Recipes your kids might like

So, as you perhaps have noticed, I have about a million dogs rather than children. I would therefore hesitate to say anything like: Recipes your kids will love, because how would I know? But if you happen to have children who like to mess around in the kitchen, then I recently made two completely different things that struck me as extremely kid friendly to both make and eat, at least in some stages.

The first is also parent friendly, because healthy! vegetables! I mean, yes, breaded and deep fried, but that’s the part that ought to appeal to kids if they share the (obviously correct) opinion that one of the four food groups is Crispy Brown Things.

This recipe could be called: Eggplant Everyone Will Eat, because due to the magic of crispy brownness and gooey cheese, I’m pretty sure anybody would in fact like these, even if they generally hate eggplant. Of course its official name is:

Crispy Eggplant Fritters with Smoked Mozzarella

Which also sounds pretty tasty and gives you a much better idea what he recipe is like.

This is a recipe I found on Of course I did not follow the recipe exactly, but closer than usual. I didn’t have smoked mozzarella, for one thing. So far I have made this recipe with smoked provolone, Munster, and pepper jack. The Munster was okay, but perhaps too mild. The other two were both just fine. I also strongly suggest some sort of tomato-y dipping sauce, but hey, if everyone in your family hates tomatoes, ymmv. Tomorrow for a change I think I may try a dipping sauce made with pomegranate molasses, which tends to work well with various eggplant dishes. Anyway, the recipe:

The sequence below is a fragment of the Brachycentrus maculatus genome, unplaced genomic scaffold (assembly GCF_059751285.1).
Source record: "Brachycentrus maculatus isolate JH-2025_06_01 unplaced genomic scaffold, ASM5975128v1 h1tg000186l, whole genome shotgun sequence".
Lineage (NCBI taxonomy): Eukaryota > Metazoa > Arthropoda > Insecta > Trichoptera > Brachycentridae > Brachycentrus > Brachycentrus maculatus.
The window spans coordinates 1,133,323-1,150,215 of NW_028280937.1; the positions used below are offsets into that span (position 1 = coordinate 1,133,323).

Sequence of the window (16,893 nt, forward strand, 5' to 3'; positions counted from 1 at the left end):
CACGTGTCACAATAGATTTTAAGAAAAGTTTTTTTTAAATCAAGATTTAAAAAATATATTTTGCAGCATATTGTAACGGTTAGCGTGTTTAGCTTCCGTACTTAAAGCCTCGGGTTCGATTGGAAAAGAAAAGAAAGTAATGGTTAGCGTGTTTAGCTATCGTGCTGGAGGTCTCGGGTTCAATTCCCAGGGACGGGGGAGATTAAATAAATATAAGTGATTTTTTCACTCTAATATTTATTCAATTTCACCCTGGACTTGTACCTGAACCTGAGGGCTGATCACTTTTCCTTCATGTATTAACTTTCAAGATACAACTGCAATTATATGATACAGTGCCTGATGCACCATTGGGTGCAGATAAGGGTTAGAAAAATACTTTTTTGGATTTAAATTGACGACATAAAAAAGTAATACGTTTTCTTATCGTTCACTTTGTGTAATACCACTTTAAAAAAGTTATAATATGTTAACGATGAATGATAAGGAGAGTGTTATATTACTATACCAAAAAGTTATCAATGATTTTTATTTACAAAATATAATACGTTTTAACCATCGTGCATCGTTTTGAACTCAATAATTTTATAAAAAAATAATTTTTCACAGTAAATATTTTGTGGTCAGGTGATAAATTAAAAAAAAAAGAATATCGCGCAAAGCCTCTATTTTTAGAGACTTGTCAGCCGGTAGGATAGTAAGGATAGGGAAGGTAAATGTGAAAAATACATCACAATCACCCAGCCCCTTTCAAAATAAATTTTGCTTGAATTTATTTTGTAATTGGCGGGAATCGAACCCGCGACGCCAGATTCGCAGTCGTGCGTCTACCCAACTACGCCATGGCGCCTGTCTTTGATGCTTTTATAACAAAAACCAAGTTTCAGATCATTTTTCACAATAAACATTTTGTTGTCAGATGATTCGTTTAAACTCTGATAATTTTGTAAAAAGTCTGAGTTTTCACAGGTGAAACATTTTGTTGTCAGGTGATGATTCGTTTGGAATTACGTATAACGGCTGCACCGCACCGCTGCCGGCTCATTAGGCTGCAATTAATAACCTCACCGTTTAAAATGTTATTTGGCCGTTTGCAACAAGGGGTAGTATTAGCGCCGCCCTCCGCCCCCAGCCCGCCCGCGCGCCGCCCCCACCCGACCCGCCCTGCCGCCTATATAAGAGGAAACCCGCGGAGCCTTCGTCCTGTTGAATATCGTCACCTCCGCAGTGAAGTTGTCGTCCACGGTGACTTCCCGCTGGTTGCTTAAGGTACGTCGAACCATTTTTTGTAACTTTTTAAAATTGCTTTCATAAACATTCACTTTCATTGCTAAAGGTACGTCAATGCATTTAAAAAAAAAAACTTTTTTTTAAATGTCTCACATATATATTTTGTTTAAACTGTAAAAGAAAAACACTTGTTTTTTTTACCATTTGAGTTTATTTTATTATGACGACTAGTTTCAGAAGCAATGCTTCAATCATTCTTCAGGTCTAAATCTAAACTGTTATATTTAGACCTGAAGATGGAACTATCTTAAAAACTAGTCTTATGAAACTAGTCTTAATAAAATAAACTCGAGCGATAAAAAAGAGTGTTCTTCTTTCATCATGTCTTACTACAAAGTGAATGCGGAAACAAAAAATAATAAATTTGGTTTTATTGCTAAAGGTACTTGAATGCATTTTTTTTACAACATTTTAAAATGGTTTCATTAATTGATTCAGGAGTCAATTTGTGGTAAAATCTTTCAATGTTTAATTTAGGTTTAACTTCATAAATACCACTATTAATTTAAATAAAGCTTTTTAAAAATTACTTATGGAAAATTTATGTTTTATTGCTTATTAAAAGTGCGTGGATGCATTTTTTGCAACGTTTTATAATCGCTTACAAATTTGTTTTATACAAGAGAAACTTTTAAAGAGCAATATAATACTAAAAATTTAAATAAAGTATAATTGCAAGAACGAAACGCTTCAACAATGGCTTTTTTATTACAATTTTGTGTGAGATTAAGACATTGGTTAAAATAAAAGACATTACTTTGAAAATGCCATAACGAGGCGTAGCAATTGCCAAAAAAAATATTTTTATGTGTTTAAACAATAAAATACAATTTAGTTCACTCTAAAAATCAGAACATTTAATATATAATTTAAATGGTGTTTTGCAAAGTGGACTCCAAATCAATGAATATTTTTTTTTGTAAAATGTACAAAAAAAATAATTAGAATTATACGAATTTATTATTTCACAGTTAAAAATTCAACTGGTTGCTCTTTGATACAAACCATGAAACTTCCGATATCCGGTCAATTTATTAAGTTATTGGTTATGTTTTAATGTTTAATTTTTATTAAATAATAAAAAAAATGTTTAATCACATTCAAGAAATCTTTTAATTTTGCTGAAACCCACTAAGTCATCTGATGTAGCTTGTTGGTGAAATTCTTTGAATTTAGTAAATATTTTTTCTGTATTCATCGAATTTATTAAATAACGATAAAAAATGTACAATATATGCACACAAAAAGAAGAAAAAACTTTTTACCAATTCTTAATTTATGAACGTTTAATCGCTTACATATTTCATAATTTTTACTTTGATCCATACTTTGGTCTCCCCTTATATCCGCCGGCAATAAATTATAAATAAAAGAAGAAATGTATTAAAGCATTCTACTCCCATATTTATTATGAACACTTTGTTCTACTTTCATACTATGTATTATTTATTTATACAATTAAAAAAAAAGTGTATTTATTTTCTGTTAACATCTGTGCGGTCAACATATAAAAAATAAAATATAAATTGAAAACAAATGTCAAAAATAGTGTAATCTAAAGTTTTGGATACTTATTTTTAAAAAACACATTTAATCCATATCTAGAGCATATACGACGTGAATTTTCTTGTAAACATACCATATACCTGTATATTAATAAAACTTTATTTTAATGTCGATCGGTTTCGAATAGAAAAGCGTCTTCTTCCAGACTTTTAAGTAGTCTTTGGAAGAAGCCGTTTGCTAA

2 large normal purple eggplants, about 2 lbs total, or I presume an equivalent amount of smaller eggplants.
2 eggs, divided
¾ C grated Parmesan, and let me just mention that recently all the pre-grated canned types were found to be adulterated with sawdust, so, you know, really, you ought to consider grating your own if you don’t already. I suggest a microplane grater for the purpose. I find my grater also invaluable for zesting lemons.
1½ C dry bread crumbs, divided. Or more. You know how it is when you’re breading stuff, it always takes more than the recipe says and it is SO ANNOYING to run out of crumbs. I used panko once and regular dried out bread the next time and both worked fine.
¼ C minced parsley. I didn’t have any handy because all the parsley has bolted to seed, so I left it out. I mean, it’s just parsley.
1 Tbsp minced thyme. I do have some growing, but I’d have to walk over the herb garden to get it, so I used dried. It was fine.
¼ tsp pepper
1½ Tbsp flour